But there is a reason why Pakistan has had such a difficult time getting the world to recognise this simple reality: because we have been lying to ourselves and our allies about the nature of our involvement in this war all along. If Abbottabad didn’t establish this, surely the death of Mullah Mansour on Pakistani soil, with Pakistani credentials in his pocket, did. https://www.dawn.com/news/1356010/the-wall-of-brics

September 7, 2017   No Comments

Pakistan needs introspection on BRICS: by Zulfiquar Rao in Daily Times, Sept 7, 2017

The writer is a sociologist with interest in history and politics.
Many in Pakistan were surprised when the association of five major emerging national economies Brazil, Russia, India, China and South Africa (BRICS) declaration from its meeting in Xiamen, China on September 4, 2017 included Pakistan-based terrorist outfits Lashkar-e-Tayyaba (LeT), Haqqani Network, and Jaish-e-Muhammad (JeM) as the entities which have threatened the peace and stability in the region. Pakistan formally rejected the BRICS’ declaration saying there’s no space left for terrorist outfits in the country following its military operations against terrorist organisations; although there aren’t many buyers of this assertion. Pakistan further reiterated that the country itself has been the victim of terrorism as thousands of civilians and military men lost their lives in the fight against terror.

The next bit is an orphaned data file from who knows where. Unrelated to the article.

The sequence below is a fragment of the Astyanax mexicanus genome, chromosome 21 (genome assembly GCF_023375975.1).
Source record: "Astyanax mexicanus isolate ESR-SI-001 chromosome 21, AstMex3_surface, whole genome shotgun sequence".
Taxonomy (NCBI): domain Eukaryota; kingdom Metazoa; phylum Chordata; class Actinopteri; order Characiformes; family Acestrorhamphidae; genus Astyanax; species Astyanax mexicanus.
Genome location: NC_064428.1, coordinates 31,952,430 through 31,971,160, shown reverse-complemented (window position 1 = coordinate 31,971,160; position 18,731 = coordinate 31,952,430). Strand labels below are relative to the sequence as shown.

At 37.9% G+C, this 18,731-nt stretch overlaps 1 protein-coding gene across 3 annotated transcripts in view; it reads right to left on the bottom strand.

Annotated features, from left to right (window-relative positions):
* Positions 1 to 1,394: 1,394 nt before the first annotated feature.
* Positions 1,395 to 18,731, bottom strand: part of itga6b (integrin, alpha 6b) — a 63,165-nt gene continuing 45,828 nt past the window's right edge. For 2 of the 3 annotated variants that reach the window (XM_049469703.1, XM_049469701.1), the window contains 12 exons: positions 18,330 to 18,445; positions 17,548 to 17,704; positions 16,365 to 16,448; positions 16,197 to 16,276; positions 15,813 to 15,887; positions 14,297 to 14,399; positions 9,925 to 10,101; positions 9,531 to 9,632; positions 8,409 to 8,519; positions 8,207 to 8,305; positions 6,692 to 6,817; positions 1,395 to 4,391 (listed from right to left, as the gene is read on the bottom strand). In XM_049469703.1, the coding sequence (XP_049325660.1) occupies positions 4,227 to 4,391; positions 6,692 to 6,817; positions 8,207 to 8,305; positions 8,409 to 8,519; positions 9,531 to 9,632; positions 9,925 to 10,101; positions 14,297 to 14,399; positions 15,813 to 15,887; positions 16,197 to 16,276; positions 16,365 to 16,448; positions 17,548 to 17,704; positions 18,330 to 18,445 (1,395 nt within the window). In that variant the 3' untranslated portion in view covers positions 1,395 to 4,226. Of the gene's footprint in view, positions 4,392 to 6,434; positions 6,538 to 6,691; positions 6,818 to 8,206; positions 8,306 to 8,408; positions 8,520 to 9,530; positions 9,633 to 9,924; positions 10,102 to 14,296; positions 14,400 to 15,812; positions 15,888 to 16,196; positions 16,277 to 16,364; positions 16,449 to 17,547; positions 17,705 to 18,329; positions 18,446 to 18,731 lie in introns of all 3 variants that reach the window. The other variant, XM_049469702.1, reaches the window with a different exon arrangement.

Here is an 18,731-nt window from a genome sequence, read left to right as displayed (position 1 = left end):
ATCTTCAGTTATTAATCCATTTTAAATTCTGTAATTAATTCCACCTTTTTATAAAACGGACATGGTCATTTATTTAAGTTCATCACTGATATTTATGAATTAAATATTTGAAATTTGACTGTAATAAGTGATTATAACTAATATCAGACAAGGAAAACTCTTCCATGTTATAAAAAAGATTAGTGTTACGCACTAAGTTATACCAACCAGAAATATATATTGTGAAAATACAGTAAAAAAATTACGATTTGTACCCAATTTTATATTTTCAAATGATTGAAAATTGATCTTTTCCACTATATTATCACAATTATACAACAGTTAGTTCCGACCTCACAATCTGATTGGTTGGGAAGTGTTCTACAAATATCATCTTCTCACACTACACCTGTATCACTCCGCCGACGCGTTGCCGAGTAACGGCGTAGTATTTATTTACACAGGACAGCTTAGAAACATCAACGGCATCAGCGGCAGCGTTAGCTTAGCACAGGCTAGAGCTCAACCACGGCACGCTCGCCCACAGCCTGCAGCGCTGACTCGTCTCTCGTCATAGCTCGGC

Both political commentators and the government saw the declaration with an element of surprise because in the past, China had been obstructing any move by India to directly or indirectly implicate Pakistan and to designate some of the key leaders of the terrorist outfits based in Pakistan as a global terrorist and a threat to regional peace. However, the fact the declaration mentioning names of these outfits had been signed by China too, speaks volumes about the limits of the sensational perception among Pakistanis of their so called deeper-than-ocean and higher-than-Himalayas friendship with China. Locally, it feels more shocking as government of Pakistan and a number of policy experts had not expected this, especially in the backdrop of recent Sino-Indian border skirmishes and consequent diplomatic tensions between them.